Currently, “catch-up contributions” allow savers 50 and older to funnel an extra $7,500 into 401(k) plans and other retirement plans beyond the $22,500 employee deferral limit for 2023.
A change enacted via Secure 2.0 would have eliminated the upfront tax break on catch-up contributions
for higher earners by only allowing these deposits in after-tax Roth accounts, starting in 2024.
But the IRS on Friday announced a two-year delay for the change, meaning savers can still make pretax catch-up contributions through the end of 2025, regardless of income. More from Life Changes:
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Delay is ‘a very good thing’ for retirement plans
The delay is “a very good thing” for retirement plan administrators, said Dan Galli, a Norwell, Massachusetts-based certified financial planner and owner of Daniel J. Galli & Associates.
“There’s no way to do this right without a couple of years of preparation,” he added.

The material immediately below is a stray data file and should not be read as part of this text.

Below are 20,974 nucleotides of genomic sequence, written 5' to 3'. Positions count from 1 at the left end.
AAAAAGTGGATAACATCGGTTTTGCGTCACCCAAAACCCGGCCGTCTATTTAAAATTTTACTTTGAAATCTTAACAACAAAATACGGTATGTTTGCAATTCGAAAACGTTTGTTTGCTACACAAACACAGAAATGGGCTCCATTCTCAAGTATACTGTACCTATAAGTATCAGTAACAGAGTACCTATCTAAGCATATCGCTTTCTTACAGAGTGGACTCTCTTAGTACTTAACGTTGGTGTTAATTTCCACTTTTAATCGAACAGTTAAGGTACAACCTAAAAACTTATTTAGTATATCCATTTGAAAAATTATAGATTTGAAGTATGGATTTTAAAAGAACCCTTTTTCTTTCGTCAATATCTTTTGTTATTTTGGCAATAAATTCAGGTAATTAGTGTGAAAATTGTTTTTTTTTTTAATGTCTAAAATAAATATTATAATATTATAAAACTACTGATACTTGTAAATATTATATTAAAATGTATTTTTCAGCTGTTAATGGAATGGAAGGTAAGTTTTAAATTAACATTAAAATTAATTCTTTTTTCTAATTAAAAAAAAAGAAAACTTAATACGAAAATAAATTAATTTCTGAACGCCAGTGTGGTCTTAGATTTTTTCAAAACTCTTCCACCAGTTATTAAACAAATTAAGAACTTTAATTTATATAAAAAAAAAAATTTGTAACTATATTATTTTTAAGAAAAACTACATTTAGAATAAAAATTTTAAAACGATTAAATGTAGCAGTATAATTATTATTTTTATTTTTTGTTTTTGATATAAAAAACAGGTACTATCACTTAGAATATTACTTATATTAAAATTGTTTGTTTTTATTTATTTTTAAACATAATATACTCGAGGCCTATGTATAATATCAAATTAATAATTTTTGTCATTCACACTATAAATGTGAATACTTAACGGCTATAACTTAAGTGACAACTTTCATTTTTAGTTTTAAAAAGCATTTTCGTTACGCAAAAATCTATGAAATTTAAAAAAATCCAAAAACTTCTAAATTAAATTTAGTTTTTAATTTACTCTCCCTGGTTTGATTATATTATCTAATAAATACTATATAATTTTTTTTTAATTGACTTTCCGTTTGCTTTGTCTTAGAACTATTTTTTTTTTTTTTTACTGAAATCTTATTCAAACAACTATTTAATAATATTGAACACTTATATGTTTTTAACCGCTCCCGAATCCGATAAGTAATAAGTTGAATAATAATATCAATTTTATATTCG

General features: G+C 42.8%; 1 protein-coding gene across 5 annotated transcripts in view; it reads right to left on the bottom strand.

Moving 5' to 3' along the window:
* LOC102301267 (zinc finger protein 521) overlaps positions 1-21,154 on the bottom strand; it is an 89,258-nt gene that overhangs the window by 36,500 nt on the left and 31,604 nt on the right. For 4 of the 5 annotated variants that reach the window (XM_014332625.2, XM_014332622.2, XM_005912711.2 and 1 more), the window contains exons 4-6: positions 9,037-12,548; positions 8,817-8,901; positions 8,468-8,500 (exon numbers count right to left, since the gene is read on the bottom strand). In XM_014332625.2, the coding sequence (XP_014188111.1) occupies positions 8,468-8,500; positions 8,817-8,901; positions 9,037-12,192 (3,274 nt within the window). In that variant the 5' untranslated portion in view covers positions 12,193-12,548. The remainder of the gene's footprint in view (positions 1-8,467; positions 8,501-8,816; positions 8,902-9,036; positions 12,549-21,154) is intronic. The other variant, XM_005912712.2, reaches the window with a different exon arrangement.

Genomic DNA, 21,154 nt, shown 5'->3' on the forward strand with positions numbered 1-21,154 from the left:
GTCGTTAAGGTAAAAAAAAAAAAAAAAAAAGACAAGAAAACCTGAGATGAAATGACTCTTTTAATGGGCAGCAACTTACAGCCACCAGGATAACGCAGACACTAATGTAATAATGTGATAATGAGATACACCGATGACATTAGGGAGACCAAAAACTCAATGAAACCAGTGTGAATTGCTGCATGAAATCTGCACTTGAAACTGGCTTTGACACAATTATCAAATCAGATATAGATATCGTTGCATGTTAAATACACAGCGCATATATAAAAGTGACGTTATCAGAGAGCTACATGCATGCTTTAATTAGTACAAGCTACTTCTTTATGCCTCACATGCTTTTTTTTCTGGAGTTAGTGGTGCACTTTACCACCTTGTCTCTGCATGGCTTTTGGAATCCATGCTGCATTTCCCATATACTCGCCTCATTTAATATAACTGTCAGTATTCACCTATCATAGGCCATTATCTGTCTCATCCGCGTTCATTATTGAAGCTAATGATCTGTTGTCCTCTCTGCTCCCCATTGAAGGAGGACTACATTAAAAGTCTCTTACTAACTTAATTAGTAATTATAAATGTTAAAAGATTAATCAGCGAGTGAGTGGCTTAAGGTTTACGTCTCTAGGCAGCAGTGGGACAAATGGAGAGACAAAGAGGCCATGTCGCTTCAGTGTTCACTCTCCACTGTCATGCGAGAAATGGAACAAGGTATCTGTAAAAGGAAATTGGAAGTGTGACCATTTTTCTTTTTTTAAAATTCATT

There’s no way to do this right without a couple of years of preparation.
Owner of Daniel J. Galli & Associates
‘Leverage the lower tax brackets’
While higher earners now have an extra two years for pretax catch-up 401(k) contributions, some may still consider after-tax deposits with impending income tax law changes, Galli said.
“This really coincides well with the changing tax brackets coming in 2026,” he said. Several provisions from the Tax Cuts and Jobs Act, including lower individual tax rates, will sunset after 2025 without intervention from Congress.